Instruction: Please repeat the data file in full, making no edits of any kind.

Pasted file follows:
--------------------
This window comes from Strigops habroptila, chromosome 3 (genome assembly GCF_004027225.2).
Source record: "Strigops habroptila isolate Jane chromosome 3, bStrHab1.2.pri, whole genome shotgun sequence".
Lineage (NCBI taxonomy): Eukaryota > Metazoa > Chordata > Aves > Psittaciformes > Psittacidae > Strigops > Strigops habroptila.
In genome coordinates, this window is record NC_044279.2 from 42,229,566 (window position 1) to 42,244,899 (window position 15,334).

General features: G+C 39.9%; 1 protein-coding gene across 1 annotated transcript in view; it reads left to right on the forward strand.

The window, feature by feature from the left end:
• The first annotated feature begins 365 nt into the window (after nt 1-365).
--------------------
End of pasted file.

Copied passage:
This window comes from Strigops habroptila, chromosome 3 (genome assembly GCF_004027225.2).
Source record: "Strigops habroptila isolate Jane chromosome 3, bStrHab1.2.pri, whole genome shotgun sequence".
Lineage (NCBI taxonomy): Eukaryota > Metazoa > Chordata > Aves > Psittaciformes > Psittacidae > Strigops > Strigops habroptila.
In genome coordinates, this window is record NC_044279.2 from 42,229,566 (window position 1) to 42,244,899 (window position 15,334).

General features: G+C 39.9%; 1 protein-coding gene across 1 annotated transcript in view; it reads left to right on the forward strand.

The window, feature by feature from the left end:
• The first annotated feature begins 365 nt into the window (after nt 1-365).